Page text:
No matter how much you supposedly hate him, deep down there has to be some love for LeBron James.
How could you not want to see him win?
James has been through a lot since the infamous decision to leave Cleveland.
But since the waters have settled, in hindsight many are saying: who could blame him for leaving Cleveland? Besides, considering the way he announced his departure, what did he really do wrong?
Switched jobs? Left one company for another?
That is simply called the workforce, whether we are talking professional sports or not.
As good as this Miami Heat team is on paper, they've had a rough time the past two years. The Heat lost last year's Finals, and this year's sure aren't a given.
Trials and tribulations at their finest.
Of course, people go through real daily-life trials like homelessness, unemployment, eviction and foreclosure.
Those are real hardships compared to what LeBron is going through in his life, but lest we forget, his childhood wasn't perfect.
We can't keep judging athletes off of what is in their bank accounts, as opposed to what is in their hearts and minds.
Solely observing James as he chases an NBA title he still may not get, it's clear the road has been rough.
Constant criticism, all born out of wanting James to fail, is amazing.
Too many people have said in the everyday world, "Oh I just don't like the guy," with no apparent real reasoning.
In reality, James, seems like a big, goofy kid that has matured before basketball fans' eyes. James may or may not have learned from his mistakes. Some of them may not have seemed so bad to him at the time because, in all actuality, they were personal decisions for personal goals.
Shouldn't we all have the right to make those decisions—and don't we all make mistakes?
Even if it is just for show and the camera, don't you respect him for reading actual books before games, as opposed to a Kindle Reader? That means he took the time to actually pick what he's reading, or at least buy something suggested to him.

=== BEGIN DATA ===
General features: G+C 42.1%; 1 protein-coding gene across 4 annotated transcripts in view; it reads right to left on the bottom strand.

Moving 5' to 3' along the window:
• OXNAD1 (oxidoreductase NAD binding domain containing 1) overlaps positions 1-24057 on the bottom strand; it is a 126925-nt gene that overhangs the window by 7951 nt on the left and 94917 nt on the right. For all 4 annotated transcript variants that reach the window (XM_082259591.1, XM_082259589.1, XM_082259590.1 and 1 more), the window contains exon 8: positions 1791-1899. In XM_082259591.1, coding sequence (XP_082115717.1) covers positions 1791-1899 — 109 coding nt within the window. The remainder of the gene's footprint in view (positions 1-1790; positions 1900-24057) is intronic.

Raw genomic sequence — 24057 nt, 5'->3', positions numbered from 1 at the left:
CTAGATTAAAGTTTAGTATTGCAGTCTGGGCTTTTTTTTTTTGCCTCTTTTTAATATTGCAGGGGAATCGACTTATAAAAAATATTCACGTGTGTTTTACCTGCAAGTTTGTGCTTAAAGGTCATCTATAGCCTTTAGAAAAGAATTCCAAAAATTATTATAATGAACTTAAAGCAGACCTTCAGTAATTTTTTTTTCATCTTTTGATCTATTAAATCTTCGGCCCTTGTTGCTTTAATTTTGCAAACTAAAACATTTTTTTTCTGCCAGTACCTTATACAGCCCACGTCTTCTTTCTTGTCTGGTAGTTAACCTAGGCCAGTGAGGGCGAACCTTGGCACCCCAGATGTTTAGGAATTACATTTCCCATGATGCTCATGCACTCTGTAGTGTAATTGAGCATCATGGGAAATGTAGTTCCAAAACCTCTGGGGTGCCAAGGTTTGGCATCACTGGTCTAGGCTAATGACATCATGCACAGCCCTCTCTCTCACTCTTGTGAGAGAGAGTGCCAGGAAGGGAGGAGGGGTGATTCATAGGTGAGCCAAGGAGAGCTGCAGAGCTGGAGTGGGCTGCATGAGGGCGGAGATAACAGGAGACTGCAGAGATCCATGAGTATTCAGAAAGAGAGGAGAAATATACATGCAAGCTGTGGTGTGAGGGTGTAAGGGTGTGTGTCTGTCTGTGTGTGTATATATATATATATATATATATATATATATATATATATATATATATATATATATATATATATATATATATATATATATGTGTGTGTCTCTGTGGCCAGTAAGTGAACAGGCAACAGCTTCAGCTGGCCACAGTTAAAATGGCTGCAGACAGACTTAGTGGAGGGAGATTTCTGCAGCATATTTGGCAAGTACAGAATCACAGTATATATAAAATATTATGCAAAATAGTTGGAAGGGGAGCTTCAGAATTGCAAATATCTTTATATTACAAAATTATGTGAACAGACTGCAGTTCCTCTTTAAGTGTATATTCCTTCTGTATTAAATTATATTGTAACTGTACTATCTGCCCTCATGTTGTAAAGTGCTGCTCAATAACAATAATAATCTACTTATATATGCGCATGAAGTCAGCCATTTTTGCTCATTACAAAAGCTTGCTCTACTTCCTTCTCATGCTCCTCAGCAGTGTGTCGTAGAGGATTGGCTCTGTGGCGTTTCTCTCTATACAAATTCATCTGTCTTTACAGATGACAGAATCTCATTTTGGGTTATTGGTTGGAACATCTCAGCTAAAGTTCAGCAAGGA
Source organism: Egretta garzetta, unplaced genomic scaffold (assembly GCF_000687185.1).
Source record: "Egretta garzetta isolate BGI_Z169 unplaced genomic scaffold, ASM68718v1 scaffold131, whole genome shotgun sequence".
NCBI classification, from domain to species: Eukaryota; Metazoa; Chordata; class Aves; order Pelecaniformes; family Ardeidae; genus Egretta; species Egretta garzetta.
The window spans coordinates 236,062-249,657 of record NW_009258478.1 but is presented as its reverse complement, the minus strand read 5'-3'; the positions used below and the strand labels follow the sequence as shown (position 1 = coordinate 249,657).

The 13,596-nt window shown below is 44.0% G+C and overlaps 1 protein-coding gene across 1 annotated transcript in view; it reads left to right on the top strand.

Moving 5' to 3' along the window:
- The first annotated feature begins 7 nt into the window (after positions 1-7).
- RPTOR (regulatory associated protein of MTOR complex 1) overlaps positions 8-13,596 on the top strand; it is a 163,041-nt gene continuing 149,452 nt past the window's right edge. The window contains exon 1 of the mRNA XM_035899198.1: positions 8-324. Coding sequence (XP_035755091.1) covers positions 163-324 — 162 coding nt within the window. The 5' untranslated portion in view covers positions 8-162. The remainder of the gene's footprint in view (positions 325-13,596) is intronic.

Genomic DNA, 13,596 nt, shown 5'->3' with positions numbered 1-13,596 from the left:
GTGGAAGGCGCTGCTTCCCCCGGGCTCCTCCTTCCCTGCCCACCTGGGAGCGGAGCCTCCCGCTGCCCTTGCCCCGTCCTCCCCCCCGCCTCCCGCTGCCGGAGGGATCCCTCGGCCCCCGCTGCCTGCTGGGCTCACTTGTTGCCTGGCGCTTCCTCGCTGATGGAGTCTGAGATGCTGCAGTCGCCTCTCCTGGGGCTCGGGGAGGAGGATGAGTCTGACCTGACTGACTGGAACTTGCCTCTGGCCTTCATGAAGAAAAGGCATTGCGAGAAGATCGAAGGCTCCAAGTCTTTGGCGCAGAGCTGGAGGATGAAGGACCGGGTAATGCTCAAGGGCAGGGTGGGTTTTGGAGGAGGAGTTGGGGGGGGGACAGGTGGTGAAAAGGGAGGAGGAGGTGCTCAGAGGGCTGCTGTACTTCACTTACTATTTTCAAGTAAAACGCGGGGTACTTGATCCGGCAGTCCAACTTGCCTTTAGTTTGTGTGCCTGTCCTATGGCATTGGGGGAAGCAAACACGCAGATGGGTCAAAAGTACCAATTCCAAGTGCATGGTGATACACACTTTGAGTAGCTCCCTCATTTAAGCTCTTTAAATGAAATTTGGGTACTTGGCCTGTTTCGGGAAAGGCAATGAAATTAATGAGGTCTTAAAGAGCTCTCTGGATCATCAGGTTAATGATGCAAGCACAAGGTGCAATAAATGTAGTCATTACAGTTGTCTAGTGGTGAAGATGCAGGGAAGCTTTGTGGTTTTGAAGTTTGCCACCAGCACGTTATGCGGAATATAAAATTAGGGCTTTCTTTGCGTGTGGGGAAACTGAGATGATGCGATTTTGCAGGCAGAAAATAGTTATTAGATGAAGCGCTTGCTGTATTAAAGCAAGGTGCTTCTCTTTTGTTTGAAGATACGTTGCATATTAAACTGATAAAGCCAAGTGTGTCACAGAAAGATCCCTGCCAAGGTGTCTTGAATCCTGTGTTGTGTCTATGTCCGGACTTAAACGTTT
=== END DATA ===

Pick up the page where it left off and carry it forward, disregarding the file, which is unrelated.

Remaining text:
And what is he reading anyway?
The arguments against James come from the fact that he left Cleveland in never-before-seen dramatic fashion.
Consider Michael Jordan. The only argument that seems to continuously come up is that Jordan never teamed up with anybody from the so-called rival teams.
Let's put that to rest. Mike had Scottie and Phil, and these are two drastically different eras in basketball.
Magic Johnson and Larry Bird didn't jump ship, but the reality is, the majority of youthful basketball fans probably never saw Magic or Bird play and caught the tail-end of Jordan's career.
Karl Malone played for the Lakers in a decision that wasn't well-received, but well-respected. He also chased a ring that he ultimately never received.
On the note of Malone, future Hall of Fame inductee Gary Payton didn't hoist the trophy in that failed Lakers experiment either. It wasn't until his final year in the league with Miami that he finally got his ring.
So from recent memory, this isn't James' second dance in the Finals—it's his third.
Both loudly and quietly, people are really rooting for James even with the seeming love-fest for Kevin Durant and the Oklahoma City Thunder.
Third time is the charm, and if those books James reads contain anything remotely close to "The Secret," then the Heat should be just fine this year even if it takes a seventh game in Oklahoma.
That would simply add irony and drama to the story.
No matter the outcome, some of us are really rooting for you, LeBron.